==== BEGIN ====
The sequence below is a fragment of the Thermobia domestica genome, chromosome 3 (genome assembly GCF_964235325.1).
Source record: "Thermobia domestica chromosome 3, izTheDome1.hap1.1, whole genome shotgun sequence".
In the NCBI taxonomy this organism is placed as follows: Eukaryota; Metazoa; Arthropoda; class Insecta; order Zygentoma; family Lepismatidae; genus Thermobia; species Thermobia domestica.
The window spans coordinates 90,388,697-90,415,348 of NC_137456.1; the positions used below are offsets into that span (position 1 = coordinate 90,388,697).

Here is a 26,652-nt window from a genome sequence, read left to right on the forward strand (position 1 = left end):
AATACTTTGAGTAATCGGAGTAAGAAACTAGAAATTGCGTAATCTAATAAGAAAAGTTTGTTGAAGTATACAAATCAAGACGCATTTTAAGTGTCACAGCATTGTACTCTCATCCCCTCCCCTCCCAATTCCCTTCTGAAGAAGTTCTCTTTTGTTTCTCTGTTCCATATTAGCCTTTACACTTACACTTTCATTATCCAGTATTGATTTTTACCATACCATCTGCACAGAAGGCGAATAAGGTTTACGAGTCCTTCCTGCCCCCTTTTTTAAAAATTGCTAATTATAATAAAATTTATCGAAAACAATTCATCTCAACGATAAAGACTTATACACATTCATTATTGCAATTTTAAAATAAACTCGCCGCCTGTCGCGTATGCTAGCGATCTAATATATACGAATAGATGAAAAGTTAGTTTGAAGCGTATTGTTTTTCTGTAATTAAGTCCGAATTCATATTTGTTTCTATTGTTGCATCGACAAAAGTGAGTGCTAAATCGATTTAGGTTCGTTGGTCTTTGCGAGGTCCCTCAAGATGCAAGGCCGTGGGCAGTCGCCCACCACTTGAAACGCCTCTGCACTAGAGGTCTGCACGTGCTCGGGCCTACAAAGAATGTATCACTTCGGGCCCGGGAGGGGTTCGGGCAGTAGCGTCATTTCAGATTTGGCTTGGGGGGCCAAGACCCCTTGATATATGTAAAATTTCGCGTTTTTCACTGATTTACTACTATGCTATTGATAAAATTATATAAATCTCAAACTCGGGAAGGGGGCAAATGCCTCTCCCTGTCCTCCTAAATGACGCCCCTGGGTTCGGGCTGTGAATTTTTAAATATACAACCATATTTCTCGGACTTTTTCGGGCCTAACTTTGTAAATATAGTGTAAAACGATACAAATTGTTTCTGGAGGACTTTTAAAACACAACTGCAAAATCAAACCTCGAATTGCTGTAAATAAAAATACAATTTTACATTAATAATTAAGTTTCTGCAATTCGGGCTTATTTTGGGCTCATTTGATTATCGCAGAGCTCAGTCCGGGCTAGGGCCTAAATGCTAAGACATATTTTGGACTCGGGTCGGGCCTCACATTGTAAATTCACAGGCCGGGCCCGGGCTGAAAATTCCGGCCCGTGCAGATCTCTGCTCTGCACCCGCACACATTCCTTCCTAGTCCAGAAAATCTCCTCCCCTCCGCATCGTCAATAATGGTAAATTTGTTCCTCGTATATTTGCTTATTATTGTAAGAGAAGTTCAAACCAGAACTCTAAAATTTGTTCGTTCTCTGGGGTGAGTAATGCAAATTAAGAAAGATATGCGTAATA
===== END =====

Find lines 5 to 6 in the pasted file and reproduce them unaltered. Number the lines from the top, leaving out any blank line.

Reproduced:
Here is a 26,652-nt window from a genome sequence, read left to right on the forward strand (position 1 = left end):
AATACTTTGAGTAATCGGAGTAAGAAACTAGAAATTGCGTAATCTAATAAGAAAAGTTTGTTGAAGTATACAAATCAAGACGCATTTTAAGTGTCACAGCATTGTACTCTCATCCCCTCCCCTCCCAATTCCCTTCTGAAGAAGTTCTCTTTTGTTTCTCTGTTCCATATTAGCCTTTACACTTACACTTTCATTATCCAGTATTGATTTTTACCATACCATCTGCACAGAAGGCGAATAAGGTTTACGAGTCCTTCCTGCCCCCTTTTTTAAAAATTGCTAATTATAATAAAATTTATCGAAAACAATTCATCTCAACGATAAAGACTTATACACATTCATTATTGCAATTTTAAAATAAACTCGCCGCCTGTCGCGTATGCTAGCGATCTAATATATACGAATAGATGAAAAGTTAGTTTGAAGCGTATTGTTTTTCTGTAATTAAGTCCGAATTCATATTTGTTTCTATTGTTGCATCGACAAAAGTGAGTGCTAAATCGATTTAGGTTCGTTGGTCTTTGCGAGGTCCCTCAAGATGCAAGGCCGTGGGCAGTCGCCCACCACTTGAAACGCCTCTGCACTAGAGGTCTGCACGTGCTCGGGCCTACAAAGAATGTATCACTTCGGGCCCGGGAGGGGTTCGGGCAGTAGCGTCATTTCAGATTTGGCTTGGGGGGCCAAGACCCCTTGATATATGTAAAATTTCGCGTTTTTCACTGATTTACTACTATGCTATTGATAAAATTATATAAATCTCAAACTCGGGAAGGGGGCAAATGCCTCTCCCTGTCCTCCTAAATGACGCCCCTGGGTTCGGGCTGTGAATTTTTAAATATACAACCATATTTCTCGGACTTTTTCGGGCCTAACTTTGTAAATATAGTGTAAAACGATACAAATTGTTTCTGGAGGACTTTTAAAACACAACTGCAAAATCAAACCTCGAATTGCTGTAAATAAAAATACAATTTTACATTAATAATTAAGTTTCTGCAATTCGGGCTTATTTTGGGCTCATTTGATTATCGCAGAGCTCAGTCCGGGCTAGGGCCTAAATGCTAAGACATATTTTGGACTCGGGTCGGGCCTCACATTGTAAATTCACAGGCCGGGCCCGGGCTGAAAATTCCGGCCCGTGCAGATCTCTGCTCTGCACCCGCACACATTCCTTCCTAGTCCAGAAAATCTCCTCCCCTCCGCATCGTCAATAATGGTAAATTTGTTCCTCGTATATTTGCTTATTATTGTAAGAGAAGTTCAAACCAGAACTCTAAAATTTGTTCGTTCTCTGGGGTGAGTAATGCAAATTAAGAAAGATATGCGTAATA